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CHATTER: Access to winterized washrooms set to improve (Fall 2021)

November 11th, 2021 · No Comments

In 2021, the City of Toronto opened up 79 new public washrooms for use throughout the winter, nearly doubling the previous number. This project was a direct response to pandemic restrictions which made access to public washrooms extra challenging, making life especially hard for vulnerable segments of the population.

Bickford Park and Dufferin Grove are among the 148 City of Toronto parks that now have accessible public washrooms all year long.

To build and improve upon this project, the city’s parks department wants to make five more washrooms operational and increase the number of park pathways and trails that get ploughed following a snowfall. High traffic areas and pathways that link parks and community centres to major roadways and TTC stations will be prioritized by this plan.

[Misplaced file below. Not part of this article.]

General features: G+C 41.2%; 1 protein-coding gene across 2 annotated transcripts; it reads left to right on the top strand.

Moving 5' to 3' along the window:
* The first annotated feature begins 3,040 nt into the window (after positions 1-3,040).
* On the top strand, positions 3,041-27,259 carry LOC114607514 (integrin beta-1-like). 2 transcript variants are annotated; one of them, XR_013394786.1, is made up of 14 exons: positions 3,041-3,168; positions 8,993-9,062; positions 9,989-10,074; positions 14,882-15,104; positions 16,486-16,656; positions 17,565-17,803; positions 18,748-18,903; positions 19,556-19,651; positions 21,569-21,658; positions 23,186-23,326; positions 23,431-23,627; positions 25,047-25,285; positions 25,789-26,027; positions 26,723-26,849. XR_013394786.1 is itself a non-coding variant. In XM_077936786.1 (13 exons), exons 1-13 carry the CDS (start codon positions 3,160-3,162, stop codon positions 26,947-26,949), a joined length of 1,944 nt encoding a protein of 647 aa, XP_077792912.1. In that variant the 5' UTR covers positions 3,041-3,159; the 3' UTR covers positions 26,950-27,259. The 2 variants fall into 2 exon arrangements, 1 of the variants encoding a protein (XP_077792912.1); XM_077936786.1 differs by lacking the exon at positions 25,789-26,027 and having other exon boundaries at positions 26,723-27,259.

Councillor Mike Layton (Ward 11) supports this plan. His own experience of having to carry a stroller with a child inside through three feet of snow along the sidewalk beside Christie Pits Park demonstrates its necessity, he said.

However, Deputy Mayor Denzil Minnan-Wong questions the larger plan of expanding access to park washrooms through the winter months, suggesting that providing this service may “have the unintended consequence of encouraging encampments.”

Edith Wilson, who runs a website called says the deputy mayor’s resistance to the expansion of public washrooms is “classic City of Toronto.”

In 2018, Wilson completed a Master’s Thesis in Sociology from the University of Guelph titled Washrooms for Customer’s Only: Space, Dignity and Sh*tting in the City.

“My archival research showed that not having public washrooms in the city was politically deliberate, and the strategy dates back to the 1950s,” says Wilson. “Any time there is an expansion of public washrooms I consider that a good thing, however, the expansion of their maintenance needs to happen as well. There’s no low-cost solution to this.”

Councillor Layton moved to adopt the motion at the city’s October 26 Infrastructure and Environment Committee Meeting.

—Meribeth Deen/Gleaner News

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